With the approach of Good Friday and Easter this weekend, I spent some time thinking about the sacrifice of Jesus. I have been preaching in our church out of the Book of Philippians over the last number of weeks and I was struck by a passage in chapter 2, verses 9-11, “Therefore God exalted him to the highest place and gave him the name that is above every name, that at the name of Jesus every knee should bow, in heaven and on earth and under the earth,
and every tongue acknowledge that Jesus Christ is Lord, to the glory of God the Father.”
It challenged me to think about God and how I really see Him. Do I really bow at His Name? Do I truly confess Him all the time? Do I really see Him as Lord of all? I ask myself that because I have spoken to many people about “god”. There are many different views and beliefs, but one thing I have noticed is that many people have a hard time putting a face to this God let alone a name.
When you read Exodus 3, the dialogue between God and Moses, the first thing you notice in this text is that God has a name. This is often overlooked. In our culture of spiritualism and mysticism, God is usually pictured as this nebulous Being, unknowable by us finite creatures. Paul discusses this in Acts 17 about a shrine set up to the “unknown god.”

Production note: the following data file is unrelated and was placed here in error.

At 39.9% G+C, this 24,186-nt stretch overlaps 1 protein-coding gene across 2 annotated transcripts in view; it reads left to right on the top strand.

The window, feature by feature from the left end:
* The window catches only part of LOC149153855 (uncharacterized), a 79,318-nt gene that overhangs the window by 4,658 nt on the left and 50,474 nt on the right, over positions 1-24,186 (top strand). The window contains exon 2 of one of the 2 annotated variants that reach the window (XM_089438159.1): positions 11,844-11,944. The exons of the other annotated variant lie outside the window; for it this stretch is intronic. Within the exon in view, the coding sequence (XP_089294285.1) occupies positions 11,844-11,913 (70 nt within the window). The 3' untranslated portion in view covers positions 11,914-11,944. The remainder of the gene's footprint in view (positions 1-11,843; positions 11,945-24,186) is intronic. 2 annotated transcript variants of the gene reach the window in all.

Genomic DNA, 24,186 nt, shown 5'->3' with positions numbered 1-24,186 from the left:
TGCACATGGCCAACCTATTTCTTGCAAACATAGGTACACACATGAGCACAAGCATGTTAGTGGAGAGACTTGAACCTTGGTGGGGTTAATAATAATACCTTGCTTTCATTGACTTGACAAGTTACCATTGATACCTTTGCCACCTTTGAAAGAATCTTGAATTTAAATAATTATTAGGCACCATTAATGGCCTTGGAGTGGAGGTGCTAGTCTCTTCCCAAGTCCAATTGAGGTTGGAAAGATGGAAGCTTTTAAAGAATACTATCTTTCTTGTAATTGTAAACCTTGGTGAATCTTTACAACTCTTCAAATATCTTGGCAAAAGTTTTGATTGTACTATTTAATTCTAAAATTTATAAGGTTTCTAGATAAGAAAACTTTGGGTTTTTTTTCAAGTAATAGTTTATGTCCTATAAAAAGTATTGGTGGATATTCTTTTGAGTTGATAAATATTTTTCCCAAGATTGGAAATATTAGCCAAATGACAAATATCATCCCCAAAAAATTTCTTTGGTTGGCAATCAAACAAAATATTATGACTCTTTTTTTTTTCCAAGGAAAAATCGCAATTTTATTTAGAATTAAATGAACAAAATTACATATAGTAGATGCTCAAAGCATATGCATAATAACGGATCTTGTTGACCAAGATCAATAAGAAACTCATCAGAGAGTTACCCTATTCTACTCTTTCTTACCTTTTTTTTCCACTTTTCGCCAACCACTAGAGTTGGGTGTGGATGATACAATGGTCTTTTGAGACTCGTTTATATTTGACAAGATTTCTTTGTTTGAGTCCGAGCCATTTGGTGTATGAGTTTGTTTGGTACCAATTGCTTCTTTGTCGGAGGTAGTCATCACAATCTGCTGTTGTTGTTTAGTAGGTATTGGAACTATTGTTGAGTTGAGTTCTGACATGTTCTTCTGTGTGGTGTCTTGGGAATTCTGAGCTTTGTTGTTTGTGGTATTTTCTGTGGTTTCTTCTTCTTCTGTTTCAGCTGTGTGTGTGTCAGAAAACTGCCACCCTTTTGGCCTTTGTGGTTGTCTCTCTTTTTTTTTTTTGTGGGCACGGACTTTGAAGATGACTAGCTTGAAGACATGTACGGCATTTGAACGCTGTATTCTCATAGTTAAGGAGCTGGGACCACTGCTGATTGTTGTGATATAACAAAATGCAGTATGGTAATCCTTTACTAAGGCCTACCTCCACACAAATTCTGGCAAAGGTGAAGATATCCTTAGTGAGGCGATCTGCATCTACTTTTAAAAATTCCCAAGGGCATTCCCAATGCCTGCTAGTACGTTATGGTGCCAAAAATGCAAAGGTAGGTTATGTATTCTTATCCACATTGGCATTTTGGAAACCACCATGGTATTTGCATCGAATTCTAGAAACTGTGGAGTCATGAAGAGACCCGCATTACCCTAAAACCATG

Most polls show a great majority of people believe in some sort of god. We would describe them as theists. But when you press people as to the nature of this god whose existence they admit, their answers become ambiguous. You hear phrases such as “Supreme Being,” “a higher power,” “the force” or “the cosmic energy”.
This is god? Most of the polls though are never specific, rarely asking the question, “Do you believe in the God of the Bible?’” How many of us today believe in a God who demands absolute obedience? How many of us believe in a God of justice and holiness? How many of us believe in a God who cannot tolerate sin? How many people would respond that they believe in a god like that?
My point here is having a god with no name is safe. Such a deity would have no character or personality to make demands or cause us to fear. A god with no face can never get upset or push his rights on us. Even though polls still suggest we are a theistic people, in many ways we are practical atheists. If the majority is anything to go by, people embrace a formless god and run away from the God of the Bible.
So what does this have to do with Easter? In Jesus, God has revealed Himself to us. The way He lived His life is an example and inspiration to many today. Easter, the remembrance and celebration of His death and resurrection show us His love and gives us hope for the future.
Although many in this world believe in a god with no name, I can testify to the opposite. My God does have a name… and His Name is Jesus.